Discussion in 'In-Depth Kava Discussion' started by kasa_balavu, Sep 13, 2019.
Great little video by the FAO:
Great stuff. Would this apply to other regions?
Well, there aren't any other kava growing regions so that wouldn't be necessary
The overall significance of Codex* is that (if it goes through) kava will become a food/beverage considered safe to consume by the standards outlined in Codex.
This would have international implications. Hawai'i is also part of the kava/'awa growing region and has its' own unique cultivars which are currently listed within the Codex. Vanuatu, Fiji, Samoa, Tonga, Federated States of Micronesia, Solomon Islands, and Papua NG also have cultivars listed within the Standards. All participants have worked long and hard on this...time will tell if these Standrds are accepted.
*The Codex Alimentarius is a collection of internationally recognized standards, codes of practice, guidelines, and other recommendations relating to foods, food production, and food safety. Its name is derived from the Codex Alimentarius Austriacus.
I can't see it being anything other than a step in the right direction. It moves kava of the kratom radar once and for all and I think it will help everyone involved in the cultivation and consumptiom of kava. Win/win.
it seems like most of the conversations were being had in Vanuatu maybe I wasn't watching for long enough. That's why I was asking if it would apply to other regions like say the Solomon islands and Fiji and Micronesia and New Guinea. Because obviously other than Fiji those other regions have always been known to produce Isa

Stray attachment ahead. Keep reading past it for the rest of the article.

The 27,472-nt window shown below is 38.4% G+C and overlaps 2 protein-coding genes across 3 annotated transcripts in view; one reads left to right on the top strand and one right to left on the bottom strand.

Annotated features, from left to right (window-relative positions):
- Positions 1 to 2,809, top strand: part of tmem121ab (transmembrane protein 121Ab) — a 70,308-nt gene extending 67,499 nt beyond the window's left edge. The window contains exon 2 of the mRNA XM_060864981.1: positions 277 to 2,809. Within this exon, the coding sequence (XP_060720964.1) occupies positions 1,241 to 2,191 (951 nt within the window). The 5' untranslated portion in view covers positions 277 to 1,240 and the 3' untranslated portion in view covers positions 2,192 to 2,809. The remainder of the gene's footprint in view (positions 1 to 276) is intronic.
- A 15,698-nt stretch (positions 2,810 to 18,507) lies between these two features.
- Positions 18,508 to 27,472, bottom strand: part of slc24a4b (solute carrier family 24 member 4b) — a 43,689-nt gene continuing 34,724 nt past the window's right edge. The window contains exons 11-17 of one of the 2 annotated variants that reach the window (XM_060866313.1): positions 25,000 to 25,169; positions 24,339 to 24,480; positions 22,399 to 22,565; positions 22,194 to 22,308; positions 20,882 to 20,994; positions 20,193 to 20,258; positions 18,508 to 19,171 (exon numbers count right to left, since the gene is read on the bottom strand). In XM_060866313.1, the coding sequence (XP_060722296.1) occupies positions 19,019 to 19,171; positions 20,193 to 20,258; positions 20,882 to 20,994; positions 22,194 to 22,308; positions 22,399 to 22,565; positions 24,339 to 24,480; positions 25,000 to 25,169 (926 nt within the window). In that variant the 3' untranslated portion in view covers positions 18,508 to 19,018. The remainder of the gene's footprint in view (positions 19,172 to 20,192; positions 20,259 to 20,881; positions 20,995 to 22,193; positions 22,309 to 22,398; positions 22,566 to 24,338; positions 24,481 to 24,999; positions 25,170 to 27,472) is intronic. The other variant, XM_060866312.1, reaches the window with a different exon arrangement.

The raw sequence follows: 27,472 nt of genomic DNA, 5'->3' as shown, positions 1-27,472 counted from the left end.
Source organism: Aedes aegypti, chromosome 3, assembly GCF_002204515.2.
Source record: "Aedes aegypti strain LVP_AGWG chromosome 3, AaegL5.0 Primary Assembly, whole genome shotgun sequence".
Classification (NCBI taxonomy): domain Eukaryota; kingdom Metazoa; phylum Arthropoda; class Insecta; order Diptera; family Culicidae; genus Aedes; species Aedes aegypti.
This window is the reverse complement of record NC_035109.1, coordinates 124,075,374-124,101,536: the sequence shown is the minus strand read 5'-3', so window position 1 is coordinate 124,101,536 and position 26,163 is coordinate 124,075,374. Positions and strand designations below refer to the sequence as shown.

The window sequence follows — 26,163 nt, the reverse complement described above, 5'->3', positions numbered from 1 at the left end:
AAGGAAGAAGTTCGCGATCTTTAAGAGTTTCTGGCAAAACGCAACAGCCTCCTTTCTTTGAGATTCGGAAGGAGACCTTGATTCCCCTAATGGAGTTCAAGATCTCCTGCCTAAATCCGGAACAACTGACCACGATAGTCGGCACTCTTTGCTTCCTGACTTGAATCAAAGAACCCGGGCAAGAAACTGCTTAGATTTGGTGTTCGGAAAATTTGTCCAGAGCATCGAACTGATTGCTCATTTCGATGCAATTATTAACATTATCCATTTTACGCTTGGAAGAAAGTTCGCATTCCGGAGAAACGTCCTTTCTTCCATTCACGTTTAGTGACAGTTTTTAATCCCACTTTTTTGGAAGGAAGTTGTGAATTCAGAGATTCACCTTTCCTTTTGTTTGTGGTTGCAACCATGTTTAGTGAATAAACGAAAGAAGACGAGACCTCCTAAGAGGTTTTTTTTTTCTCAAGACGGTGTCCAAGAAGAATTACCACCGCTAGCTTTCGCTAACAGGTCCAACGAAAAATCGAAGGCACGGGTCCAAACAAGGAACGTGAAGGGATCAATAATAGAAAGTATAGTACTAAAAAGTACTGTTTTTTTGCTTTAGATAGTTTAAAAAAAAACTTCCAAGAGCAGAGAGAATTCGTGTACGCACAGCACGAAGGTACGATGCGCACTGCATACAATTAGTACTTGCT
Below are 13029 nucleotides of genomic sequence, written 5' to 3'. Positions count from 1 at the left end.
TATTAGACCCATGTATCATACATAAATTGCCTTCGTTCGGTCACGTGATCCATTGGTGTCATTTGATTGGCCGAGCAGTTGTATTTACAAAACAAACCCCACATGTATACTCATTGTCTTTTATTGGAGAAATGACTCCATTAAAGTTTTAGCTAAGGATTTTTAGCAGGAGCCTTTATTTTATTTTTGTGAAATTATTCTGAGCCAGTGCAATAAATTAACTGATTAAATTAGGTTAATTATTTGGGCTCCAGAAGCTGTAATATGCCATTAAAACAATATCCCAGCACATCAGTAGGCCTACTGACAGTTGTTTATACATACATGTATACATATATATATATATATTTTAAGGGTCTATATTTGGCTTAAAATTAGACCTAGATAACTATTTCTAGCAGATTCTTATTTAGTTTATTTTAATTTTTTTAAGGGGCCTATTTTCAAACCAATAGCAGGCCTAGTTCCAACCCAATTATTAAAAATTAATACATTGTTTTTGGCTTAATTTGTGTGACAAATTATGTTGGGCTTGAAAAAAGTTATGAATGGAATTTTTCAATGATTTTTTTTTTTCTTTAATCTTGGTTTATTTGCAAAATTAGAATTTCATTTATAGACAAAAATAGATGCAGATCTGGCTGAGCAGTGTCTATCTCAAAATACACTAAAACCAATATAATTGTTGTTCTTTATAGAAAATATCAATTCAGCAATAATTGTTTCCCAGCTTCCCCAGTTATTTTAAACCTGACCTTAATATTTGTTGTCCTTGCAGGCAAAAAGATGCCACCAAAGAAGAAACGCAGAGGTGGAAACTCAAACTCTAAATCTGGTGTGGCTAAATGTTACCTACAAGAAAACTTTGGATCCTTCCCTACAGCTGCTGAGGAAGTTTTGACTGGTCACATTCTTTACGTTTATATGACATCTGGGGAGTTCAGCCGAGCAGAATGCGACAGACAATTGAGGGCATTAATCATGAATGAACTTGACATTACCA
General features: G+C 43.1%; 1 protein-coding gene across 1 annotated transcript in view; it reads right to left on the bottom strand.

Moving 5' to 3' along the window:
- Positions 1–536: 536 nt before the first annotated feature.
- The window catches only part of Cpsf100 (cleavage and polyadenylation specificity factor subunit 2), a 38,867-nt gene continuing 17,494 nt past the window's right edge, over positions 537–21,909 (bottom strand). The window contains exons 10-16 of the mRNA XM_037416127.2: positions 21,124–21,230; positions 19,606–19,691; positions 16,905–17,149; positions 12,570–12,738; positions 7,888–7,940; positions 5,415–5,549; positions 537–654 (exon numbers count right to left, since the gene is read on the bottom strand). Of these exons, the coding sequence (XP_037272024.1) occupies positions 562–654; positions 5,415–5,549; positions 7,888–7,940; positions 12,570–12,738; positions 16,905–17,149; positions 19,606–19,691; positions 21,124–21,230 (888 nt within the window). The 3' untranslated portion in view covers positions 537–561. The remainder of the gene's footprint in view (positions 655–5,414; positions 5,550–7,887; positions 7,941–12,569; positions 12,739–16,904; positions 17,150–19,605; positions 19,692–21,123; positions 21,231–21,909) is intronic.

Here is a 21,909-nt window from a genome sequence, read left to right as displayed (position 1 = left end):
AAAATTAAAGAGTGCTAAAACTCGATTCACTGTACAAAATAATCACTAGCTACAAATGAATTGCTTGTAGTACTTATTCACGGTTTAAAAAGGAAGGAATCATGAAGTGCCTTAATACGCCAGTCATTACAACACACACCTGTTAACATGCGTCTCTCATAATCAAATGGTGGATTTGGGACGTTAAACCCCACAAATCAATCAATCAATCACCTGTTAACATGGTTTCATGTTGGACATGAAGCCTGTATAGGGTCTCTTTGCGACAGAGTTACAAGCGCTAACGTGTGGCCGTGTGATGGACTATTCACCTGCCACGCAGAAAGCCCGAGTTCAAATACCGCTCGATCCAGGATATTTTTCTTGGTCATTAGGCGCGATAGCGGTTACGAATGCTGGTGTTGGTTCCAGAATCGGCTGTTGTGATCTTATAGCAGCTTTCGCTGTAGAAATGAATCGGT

The meetings are being held in Vanuatu but they include representatives from USDA Codex, FDA, and representatives for the earlier listed regions in previous post.
There are lots of cultivars listed for each specific region. Isa is not included on the list.
Oh please, Fiji just trans-ships it.
One of the absolutely worst tudeis i've ever encountered is imported into New Zealand and sold as "100% Fijian kava". An investigation has revealed it to likely be that "iwi" tudei from PNG.
What does this mean for a cultivar that is not listed in the Codex?
Okay. What would be the point of listing cultivars in the Codex versus just declaring piper methysticum a food/beverage that is recognized as safe to consume?
@Bula Kava House and @verticity I would be curious if this version of the Codex addressed any of your previous concerns outlined in this thread:
The listed ones will be food. Others will be what they are now
I haven't seen it. Sounds like it's not public yet.
So Kava varieties will now be divided into food and non-food?
No, that’s not confusing.
You don't think kava will ever be grown in other regions?
Many varieties will be recognised as food and will be easier to sell than today. Clearly not all kava varieties are the same and making some distinction has always been seen as reasonable. Even the most pro tudei guys here wouldnt drink wild kava (which lebot thinks is still the same piper) or even some of the nastier tudeis. I guess where some ppl disagree where to draw a boundry.
The codex chose to risk erring on the side if caution.
My perspective is that really strong outliers like wild Kava or harsh Tudeis will always randomly turn up on the market, and that most people will not drink them more than once. I’ve only ran into wild Kava once - it was awful - and I reported rather widely about it. I feel like pushing for “food” and “non-food” labels for Kava just generally pushes it back into the “danger” category.
Coffee and caffeine pills exist side-by side in the market. Caffeine overdoses kill people every now and then, but this has never prompted legislative action against coffee.
I'm hopeful that this is a step towards that for the kava industry.
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